Monday, October 27, 2008

Love and duty during the Civil War

Since I'm pressed for time this week, I thought I'd pull up some old posts that readers might find interesting. This one is about General Thomas "Stonewall" Jackson - a man most people would not think of as being a "softie." But letters to his wife reveal a romantic man - and a man of strong morals, determined to carry out his duty to God and country.

In this letter to his wife, Jackson conveys the sacrifices made by thousands of men during the Civil War. "In answer to the prayers of God's people, I trust He will soon give us peace. I haven't seen my wife for nearly a year--my home in nearly two years, and have never seen our darling little daughter; but is important that I, and those at headquarters, should set an example of remaining at the post of duty."

Jackson did finally get to see his little Julia when she was five months old. His wife tells the story of the first meeting of father and daughter in her memoirs written many years later. "During the whole of this short visit, he rarely had her out of his arms, walking her, and amusing her in every way that he could think of... When she slept in the day, he would often kneel over her cradle, and gaze upon her little face with utmost rapt admiration..."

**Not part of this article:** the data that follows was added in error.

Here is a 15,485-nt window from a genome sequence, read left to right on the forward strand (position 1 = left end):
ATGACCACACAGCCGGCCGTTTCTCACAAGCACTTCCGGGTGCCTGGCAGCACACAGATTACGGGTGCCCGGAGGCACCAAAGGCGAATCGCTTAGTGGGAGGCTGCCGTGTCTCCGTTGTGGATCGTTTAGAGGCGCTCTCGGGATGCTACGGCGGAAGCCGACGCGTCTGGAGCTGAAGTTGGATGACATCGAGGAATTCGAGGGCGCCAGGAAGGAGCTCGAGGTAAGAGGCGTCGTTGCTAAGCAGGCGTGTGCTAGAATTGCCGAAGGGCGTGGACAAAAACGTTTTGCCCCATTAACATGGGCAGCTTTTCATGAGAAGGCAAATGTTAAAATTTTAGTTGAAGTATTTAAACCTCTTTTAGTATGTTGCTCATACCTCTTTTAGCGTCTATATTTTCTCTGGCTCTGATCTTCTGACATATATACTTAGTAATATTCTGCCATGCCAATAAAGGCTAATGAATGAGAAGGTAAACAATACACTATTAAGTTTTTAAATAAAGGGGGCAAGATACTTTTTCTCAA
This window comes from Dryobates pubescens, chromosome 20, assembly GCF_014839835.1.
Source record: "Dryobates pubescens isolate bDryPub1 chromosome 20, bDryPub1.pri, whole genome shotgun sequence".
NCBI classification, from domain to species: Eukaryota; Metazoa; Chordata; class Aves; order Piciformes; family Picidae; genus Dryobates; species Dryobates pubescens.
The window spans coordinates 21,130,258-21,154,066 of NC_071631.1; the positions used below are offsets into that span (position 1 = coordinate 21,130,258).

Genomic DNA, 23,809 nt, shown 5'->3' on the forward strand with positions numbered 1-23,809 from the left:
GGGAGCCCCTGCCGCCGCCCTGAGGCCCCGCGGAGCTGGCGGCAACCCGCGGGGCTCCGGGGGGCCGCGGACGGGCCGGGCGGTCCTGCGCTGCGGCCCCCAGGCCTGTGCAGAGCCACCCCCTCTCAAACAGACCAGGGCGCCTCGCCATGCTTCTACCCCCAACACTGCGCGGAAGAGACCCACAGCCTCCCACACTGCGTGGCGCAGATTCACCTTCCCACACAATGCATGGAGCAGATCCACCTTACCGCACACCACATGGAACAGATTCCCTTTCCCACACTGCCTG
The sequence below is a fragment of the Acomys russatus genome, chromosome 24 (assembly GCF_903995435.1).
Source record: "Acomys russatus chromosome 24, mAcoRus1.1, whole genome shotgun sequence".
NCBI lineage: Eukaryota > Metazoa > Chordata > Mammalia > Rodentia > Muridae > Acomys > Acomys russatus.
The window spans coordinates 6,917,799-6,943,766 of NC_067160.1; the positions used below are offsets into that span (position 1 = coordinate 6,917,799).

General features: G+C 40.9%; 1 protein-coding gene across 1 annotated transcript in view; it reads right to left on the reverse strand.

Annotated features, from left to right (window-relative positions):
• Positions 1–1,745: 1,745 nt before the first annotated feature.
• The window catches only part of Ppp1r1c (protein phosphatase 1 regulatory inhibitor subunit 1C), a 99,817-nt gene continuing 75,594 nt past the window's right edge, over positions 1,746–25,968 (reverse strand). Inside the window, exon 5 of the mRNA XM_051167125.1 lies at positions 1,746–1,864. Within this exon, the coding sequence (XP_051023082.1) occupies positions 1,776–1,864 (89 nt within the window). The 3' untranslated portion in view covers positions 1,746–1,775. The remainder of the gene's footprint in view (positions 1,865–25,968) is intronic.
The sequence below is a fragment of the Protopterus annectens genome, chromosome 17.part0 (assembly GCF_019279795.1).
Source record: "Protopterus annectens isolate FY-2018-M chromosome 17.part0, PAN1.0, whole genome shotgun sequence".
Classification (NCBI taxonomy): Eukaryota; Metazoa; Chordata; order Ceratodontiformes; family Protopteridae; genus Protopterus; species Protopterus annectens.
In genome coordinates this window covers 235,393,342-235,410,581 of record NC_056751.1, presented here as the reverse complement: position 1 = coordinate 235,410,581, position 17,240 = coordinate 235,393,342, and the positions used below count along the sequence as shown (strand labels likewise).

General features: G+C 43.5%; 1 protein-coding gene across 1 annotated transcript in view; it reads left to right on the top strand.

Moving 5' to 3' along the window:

Of course, this story does not have a happy ending. Jackson was killed as a result of a friendly fire incident at The Wilderness in May of 1863. Likewise, the story of a member of his staff, young Sandie Pendleton, is no less tragic. Pendleton's heart was captured during the war by a young lady, near whose home he was stationed for a time in winter-quarters. "He had some rivals among his brother officers, but was successful in winning the prize, and, obtaining a furlough, was married, and spent a few blissful weeks with his young bride, when duty called him into the field, and they never met again."

Pendleton followed Jackson to the grave in less than a year, slain in battle in his youth.

Many were the similar tragedies thrust upon the hearts and homes of those on both sides of the war. It is difficult to imagine such pain, sorrow and suffering as took place in our country for four long years.

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And I quote...

"[L]et us make a vow to our dead. Let us show them by our actions that we understand what they died for. Strengthened by their courage, heartened by their valor, and borne by their memory, let us continue to stand for the ideals for which they lived and died."
--Ronald Reagan at Pointe du Hoc, 1984